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Friday, 23 November 2012

Little Owl Update - on 23rd November, 2012

It seems like a long while since I posted anything about the Little Owls that I monitor, so here goes!

Readers of my blog might remember that I was concerned about my LO Site No.02 after a break-in at the nest site. I am pleased to report that recently I saw both owls there so I am less concerned.

This also means that the owl that I saw on 10th November wasn't a refugee from this site, and I've now positively identified the nest location, although I haven't seen the owl again yet. The location is rather remote, and not comfortably accessed when the ground is wet, so it may be a while before I get any images from what I am now calling my new LO Site No.30.

On Sunday I had quite a good owling day, spotting one LO at my Site No.02 (plenty of photos taken, but nothing very different to those previously published). Shortly after this, I was at my LO Site No.17, where I found two LOs in a building that they don't often inhabit. No images were obtained as there were no windows and it was too dark to get a focus! I then went on to my LO Site No.03, and soon spotted a LO.

Little Owl (a) - my Site No.03
It was not possible to approach the tree in which it was sitting, and I had to observe from the road at some distance. It was constantly watching me as I observed it from various positions on the road.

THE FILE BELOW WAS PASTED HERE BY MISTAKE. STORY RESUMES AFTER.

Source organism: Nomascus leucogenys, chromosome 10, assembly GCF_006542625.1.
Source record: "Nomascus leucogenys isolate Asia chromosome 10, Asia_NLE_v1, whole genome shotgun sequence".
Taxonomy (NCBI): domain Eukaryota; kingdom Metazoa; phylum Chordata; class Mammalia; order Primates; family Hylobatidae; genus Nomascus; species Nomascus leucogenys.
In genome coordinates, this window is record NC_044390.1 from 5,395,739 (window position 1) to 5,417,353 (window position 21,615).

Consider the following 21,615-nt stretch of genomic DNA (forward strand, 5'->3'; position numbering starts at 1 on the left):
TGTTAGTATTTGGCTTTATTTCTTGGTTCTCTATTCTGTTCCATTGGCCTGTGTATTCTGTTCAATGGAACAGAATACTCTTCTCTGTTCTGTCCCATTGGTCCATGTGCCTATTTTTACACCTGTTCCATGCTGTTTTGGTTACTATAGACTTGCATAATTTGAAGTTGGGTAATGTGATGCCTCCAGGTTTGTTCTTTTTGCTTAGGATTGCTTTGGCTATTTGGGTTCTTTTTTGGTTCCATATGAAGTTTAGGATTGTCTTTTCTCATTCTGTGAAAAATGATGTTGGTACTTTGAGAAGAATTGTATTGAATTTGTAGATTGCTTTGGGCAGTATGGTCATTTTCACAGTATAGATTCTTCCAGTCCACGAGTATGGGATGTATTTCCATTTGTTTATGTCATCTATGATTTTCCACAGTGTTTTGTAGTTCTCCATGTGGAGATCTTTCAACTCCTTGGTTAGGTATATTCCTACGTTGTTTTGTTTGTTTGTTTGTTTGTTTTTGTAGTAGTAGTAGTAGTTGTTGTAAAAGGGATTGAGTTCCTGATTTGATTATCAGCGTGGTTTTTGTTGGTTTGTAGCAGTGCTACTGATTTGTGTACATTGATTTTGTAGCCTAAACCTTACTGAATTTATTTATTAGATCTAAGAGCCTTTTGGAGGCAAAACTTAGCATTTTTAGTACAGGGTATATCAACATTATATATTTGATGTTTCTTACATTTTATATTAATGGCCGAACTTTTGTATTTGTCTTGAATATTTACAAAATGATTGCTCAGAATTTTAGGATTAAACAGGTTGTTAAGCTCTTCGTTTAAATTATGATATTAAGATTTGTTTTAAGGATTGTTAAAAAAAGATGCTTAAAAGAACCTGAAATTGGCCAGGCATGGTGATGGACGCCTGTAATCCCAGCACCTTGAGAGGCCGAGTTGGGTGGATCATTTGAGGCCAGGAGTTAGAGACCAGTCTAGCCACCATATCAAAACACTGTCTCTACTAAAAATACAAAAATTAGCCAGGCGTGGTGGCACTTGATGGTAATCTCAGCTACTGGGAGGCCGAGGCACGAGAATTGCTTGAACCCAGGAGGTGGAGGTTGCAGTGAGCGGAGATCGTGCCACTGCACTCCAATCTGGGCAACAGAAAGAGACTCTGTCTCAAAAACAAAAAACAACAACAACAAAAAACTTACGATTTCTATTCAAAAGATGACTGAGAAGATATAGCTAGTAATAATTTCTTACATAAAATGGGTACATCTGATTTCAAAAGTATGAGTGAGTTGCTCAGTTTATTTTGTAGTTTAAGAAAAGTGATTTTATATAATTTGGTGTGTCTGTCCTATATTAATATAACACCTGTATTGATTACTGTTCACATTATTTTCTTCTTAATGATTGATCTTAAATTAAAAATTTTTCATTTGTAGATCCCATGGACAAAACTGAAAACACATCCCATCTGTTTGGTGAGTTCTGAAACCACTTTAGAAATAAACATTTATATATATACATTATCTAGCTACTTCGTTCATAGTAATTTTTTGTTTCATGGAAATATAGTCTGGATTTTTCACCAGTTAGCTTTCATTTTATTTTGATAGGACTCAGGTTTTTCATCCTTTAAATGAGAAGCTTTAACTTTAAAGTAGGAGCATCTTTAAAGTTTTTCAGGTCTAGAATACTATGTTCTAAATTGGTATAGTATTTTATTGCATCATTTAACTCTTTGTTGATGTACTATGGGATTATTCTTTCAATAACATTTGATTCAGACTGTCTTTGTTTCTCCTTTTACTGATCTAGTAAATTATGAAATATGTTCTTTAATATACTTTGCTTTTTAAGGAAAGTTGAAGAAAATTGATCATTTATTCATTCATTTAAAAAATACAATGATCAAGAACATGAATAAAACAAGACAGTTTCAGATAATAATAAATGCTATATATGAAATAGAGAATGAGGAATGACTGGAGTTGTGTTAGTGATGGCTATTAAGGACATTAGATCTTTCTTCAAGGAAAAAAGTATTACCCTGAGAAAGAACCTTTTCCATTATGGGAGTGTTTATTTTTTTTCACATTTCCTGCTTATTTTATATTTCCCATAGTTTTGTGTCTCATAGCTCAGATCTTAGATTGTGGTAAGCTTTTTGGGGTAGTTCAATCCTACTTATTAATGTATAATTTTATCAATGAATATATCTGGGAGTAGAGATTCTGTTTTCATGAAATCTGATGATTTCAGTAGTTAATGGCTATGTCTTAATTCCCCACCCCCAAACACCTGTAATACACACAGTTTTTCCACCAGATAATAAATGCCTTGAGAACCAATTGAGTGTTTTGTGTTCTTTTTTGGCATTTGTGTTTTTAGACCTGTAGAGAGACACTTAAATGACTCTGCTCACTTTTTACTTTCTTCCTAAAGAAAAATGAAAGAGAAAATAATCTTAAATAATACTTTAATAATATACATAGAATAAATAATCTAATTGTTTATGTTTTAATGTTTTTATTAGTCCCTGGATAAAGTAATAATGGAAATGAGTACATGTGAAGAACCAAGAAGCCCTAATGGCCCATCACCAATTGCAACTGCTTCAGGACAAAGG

Little Owl (1) - my Site No.03
The roles were suddenly reversed. I was staying still, and the owl was moving about in the tree, watching me from various vantage points. I got confused when it flew left, and immediately appeared on a branch to the right of where it had flown from. It then started to act even more strangely and also did that stretching thing that looks unbelievable on a bird that is usually so dumpy! It was only when this bird flew to a distant tree - and I saw an owl still in the tree I was facing - that I realised that I had been seeing two birds! By examining the pattern of the white spots on the head, I can see that the 'elastic owl' is different to the first one seen.

Little Owl (2) - my Site No.03
On the Saturday, my wife and I had gone for a walk at a local park. It looked very 'owly' and, chatting to some people that we met  on our walk, we were told that Little Owls had been seen recently. I decided that a return visit was called for on Sunday afternoon as the weather was superb. I arrived at the likely location to find a couple with a scope and a camera with an 800mm Canon lens on! I asked if he was looking for the owls and he told me that one had been there earlier, but had been frightened off by a group of people. I had a look around and almost immediately spotted a Little Owl. Unfortunately it was at a great distance, behind a high fence, with no public access. It didn't move, other than to preen, the whole time that I was there, but it did call a few times as the light started to go. This is the best image that I could manage. It'll take some luck to improve on it, however, because of the lack of access - unless the owl comes to me! Anyway, I'm calling this new LO Site No.31.

Little Owl - my new Site No.31